Here’s an example of the NuSpec file’s dependencies

Depending on where I’m installing a NuGet package, it might need a couple different dependencies.

What’s smart about how NuGet does this installation, is that it knows where it is installing the package, so it can look for the proper set of dependencies.

NPM is famous for having complicated manifests

It’s not so much that they’re complicated, it’s that they’re word-y and you think you need one thing, but you really need three dozen things.

In this case, I’ve had to break up the dependency list for a simple application that we run in production. The application doesn’t really do too much, it’s just a basic UI, but we have a plethora of dependencies that come along with this project.

NPM breaks it up into two different types. There’s dependencies and there’s development dependencies (I’m not going to go down that rabbit hole), NPM says here’s everything that you need to know about this project.

It has information in there for name and for version, and we can also designate scripts to say, “ok, when we’re running a production build we need to run this script, if we’re running a development build, then that script, if we just need to clean everything up, here’s a third script to run.”

So, the big difference between NuGet and NPM is just how they’re structured, but fundamentally they’re doing the exact same thing.

Package Verification

If you’re installing packages, and you’re installing them from what you should consider untrusted sources, even if they’re the official public repositories that are available out there on the internet, you should have a grain of salt when you’re installing those packages.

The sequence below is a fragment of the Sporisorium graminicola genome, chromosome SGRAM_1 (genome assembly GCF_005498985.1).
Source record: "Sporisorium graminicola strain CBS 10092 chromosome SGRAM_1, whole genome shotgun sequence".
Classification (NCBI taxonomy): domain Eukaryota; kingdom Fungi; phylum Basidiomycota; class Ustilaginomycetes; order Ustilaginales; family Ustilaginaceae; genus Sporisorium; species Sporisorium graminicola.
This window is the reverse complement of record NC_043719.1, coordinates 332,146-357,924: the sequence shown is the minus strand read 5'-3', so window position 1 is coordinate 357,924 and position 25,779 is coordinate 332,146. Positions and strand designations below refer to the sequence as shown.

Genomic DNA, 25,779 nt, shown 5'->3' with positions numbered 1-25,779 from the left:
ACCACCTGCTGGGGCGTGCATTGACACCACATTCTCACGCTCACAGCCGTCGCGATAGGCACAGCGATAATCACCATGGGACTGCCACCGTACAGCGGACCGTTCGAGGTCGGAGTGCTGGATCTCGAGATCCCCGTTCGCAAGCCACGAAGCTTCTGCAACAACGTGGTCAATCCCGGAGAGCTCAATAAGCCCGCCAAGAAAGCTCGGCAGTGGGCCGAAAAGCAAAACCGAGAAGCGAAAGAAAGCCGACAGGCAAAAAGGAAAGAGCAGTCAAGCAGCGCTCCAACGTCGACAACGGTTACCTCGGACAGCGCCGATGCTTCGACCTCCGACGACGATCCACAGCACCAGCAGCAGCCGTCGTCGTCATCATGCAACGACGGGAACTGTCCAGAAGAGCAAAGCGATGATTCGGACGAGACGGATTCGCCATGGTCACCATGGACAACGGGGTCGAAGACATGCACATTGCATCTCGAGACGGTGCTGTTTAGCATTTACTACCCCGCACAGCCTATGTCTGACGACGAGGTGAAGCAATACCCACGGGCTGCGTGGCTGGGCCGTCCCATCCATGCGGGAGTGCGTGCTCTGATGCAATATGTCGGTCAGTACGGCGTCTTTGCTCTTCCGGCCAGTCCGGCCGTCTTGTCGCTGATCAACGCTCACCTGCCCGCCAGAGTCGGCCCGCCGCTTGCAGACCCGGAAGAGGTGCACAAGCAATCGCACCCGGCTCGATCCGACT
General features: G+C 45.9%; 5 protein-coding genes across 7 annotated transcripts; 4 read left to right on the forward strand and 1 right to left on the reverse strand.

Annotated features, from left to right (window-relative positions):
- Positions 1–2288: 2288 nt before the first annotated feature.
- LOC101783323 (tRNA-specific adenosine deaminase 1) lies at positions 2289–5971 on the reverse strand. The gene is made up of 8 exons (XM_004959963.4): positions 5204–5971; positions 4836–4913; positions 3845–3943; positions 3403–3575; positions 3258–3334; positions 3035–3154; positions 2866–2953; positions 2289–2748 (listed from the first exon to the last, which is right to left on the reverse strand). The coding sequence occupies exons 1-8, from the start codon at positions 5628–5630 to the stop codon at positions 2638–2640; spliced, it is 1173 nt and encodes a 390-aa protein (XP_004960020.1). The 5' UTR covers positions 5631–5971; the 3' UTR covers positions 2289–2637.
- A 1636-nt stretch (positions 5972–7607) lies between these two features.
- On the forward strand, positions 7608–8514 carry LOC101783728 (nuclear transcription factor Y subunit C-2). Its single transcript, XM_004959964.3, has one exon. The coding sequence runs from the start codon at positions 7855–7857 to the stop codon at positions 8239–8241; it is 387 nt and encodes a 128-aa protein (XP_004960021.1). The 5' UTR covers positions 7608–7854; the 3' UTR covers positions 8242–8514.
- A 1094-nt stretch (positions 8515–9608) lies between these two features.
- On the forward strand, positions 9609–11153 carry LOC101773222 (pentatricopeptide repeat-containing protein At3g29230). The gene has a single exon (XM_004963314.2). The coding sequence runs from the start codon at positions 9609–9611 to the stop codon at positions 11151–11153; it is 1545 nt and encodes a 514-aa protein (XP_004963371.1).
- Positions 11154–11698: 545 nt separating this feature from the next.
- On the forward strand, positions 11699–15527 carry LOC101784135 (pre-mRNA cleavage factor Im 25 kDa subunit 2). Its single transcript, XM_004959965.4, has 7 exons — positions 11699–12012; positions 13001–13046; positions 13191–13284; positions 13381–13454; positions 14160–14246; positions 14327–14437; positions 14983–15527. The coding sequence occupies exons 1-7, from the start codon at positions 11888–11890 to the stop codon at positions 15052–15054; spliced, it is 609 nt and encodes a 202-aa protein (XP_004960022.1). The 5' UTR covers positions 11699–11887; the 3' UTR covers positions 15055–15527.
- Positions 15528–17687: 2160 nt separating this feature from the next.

You don’t necessarily know if the package you’re downloading is what you think it is. There have been several cases over the past couple years where people have been able to push up packages that contain malformed code, or they were trying to do something malicious. The feed developers have worked continuously to try to prevent this, and verification is one of those steps.

The real solution, if you’re worried about this problem, is that you need to run your own internal feed management system. You need a tool like ProGet that just eliminates that guess work because you’re in full control of what packages are available to everyone out there.

Going back to package verification, most package managers will use hashes of the file contents to determine this version vs that version. Here’s an example using NPM where there’s a sha1 hash of the file contents, and when you install that package, you basically get a thumbprint at installation time.

You need to check your current installed version of the package, vs what the version in the feed is, vs what your manifest says you should have.

You know, or you can trust that, if something were to change, in any of those locations, you’re running the known good version of the package. Again, this isn’t a complete failsafe, but it’s a next step towards making sure that your installing the packages that you think that you’re installing.